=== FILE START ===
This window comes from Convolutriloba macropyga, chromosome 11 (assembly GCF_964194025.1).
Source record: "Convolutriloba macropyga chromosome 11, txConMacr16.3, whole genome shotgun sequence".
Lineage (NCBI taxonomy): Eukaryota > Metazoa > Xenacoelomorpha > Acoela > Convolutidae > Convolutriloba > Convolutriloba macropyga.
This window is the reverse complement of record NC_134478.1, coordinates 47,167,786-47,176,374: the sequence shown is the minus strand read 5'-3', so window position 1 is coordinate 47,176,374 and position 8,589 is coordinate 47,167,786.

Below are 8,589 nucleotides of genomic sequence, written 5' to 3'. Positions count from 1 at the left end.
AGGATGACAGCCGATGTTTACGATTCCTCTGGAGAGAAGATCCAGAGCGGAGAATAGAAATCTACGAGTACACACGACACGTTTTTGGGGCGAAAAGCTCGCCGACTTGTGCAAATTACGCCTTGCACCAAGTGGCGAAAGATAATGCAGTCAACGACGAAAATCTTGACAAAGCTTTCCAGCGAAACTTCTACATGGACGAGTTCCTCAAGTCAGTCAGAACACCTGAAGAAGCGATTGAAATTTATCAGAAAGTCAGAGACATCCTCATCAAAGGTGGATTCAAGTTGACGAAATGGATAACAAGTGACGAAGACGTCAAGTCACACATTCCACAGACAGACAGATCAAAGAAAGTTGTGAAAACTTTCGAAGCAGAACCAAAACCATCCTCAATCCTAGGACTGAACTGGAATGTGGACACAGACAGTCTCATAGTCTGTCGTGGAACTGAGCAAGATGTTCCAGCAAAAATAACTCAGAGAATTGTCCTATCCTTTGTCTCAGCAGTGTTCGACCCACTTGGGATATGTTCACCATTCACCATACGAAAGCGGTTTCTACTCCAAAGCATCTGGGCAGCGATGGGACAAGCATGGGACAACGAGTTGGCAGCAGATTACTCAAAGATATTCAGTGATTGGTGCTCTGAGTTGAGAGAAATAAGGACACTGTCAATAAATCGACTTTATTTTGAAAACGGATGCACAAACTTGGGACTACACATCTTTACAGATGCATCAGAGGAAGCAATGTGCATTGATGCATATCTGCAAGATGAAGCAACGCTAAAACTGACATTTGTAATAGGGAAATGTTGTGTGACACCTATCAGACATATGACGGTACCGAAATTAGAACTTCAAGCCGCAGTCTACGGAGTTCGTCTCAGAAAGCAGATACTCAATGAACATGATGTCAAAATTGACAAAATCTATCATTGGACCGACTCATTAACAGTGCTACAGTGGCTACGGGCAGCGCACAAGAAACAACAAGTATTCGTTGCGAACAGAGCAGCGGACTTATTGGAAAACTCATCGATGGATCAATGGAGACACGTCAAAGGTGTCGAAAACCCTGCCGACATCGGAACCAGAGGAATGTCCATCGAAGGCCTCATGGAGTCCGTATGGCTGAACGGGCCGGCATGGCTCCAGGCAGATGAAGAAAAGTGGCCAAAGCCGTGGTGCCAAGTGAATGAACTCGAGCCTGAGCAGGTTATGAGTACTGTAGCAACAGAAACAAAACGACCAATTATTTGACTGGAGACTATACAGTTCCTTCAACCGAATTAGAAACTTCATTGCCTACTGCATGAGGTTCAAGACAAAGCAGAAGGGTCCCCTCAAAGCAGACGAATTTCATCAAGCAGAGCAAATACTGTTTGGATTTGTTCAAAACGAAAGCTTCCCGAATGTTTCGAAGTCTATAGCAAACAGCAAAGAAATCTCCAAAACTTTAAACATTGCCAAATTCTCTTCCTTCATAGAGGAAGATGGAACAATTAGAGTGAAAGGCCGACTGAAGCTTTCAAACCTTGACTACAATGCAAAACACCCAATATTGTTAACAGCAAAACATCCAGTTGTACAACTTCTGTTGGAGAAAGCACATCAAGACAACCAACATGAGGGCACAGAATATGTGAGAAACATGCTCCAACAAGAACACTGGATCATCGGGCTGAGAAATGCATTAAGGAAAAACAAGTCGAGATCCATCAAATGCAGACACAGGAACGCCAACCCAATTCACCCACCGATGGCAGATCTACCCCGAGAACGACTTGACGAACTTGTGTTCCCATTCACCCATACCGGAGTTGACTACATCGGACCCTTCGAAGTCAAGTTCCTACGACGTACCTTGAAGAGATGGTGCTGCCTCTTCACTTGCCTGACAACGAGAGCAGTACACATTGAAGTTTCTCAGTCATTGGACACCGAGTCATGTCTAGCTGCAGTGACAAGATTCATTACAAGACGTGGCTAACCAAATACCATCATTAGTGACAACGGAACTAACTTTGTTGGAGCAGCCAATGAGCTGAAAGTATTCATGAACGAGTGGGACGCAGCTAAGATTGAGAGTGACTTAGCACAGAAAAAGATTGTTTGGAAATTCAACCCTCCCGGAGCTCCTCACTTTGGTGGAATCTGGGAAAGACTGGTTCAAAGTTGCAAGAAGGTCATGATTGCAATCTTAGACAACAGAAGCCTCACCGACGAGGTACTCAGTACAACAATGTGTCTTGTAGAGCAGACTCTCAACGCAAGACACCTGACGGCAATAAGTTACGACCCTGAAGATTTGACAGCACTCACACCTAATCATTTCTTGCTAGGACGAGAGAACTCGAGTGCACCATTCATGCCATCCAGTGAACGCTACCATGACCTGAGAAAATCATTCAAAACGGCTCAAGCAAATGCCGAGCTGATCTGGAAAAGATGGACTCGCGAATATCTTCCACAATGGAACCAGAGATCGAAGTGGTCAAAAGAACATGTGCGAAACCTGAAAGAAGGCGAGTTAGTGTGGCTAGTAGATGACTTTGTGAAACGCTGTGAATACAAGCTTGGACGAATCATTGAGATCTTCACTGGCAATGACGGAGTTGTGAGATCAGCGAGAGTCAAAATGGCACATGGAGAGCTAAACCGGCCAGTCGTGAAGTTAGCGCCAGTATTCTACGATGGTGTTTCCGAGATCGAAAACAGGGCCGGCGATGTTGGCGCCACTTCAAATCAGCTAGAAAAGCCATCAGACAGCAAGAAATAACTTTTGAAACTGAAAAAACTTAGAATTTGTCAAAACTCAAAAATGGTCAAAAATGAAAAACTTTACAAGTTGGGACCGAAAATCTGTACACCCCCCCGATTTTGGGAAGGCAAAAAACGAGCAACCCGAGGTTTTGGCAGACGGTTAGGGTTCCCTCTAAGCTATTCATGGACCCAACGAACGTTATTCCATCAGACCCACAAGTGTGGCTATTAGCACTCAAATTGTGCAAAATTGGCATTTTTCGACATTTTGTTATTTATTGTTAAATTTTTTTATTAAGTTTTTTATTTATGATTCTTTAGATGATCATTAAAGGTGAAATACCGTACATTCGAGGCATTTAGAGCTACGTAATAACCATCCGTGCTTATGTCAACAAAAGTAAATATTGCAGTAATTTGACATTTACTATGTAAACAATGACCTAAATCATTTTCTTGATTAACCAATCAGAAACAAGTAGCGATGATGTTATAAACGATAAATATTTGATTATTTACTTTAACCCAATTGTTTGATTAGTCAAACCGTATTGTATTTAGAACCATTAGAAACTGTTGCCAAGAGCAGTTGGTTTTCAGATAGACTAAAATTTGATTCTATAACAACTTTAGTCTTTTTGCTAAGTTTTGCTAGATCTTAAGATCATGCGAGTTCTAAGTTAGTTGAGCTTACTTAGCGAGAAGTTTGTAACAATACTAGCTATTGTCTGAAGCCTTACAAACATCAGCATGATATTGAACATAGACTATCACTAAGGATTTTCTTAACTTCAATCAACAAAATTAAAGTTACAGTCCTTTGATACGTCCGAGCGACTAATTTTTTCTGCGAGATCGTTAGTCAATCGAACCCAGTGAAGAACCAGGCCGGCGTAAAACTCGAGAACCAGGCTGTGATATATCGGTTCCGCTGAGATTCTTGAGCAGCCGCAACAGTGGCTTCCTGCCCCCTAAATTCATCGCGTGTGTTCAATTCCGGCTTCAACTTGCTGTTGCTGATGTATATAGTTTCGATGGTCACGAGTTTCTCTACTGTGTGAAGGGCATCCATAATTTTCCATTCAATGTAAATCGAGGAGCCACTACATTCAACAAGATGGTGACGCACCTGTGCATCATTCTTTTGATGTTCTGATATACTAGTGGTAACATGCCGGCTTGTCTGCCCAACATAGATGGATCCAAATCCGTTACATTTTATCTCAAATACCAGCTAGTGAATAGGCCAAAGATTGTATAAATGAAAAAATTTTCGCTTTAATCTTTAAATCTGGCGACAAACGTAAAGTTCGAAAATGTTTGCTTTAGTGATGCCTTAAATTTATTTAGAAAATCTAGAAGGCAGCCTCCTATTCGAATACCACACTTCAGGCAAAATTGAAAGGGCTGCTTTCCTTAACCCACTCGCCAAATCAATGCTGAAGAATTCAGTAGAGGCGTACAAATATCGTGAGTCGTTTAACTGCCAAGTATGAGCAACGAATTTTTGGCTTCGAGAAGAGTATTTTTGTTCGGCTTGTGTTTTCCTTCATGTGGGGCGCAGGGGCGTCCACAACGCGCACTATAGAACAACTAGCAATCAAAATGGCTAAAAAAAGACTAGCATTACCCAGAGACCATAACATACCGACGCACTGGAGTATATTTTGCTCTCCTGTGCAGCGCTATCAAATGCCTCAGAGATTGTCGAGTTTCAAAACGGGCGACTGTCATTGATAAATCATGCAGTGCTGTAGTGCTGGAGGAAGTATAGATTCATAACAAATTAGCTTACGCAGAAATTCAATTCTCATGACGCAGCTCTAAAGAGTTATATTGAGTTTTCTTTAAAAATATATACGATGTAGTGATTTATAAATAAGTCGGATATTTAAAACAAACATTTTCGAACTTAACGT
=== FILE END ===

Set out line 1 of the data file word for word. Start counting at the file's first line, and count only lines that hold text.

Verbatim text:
This window comes from Convolutriloba macropyga, chromosome 11 (assembly GCF_964194025.1).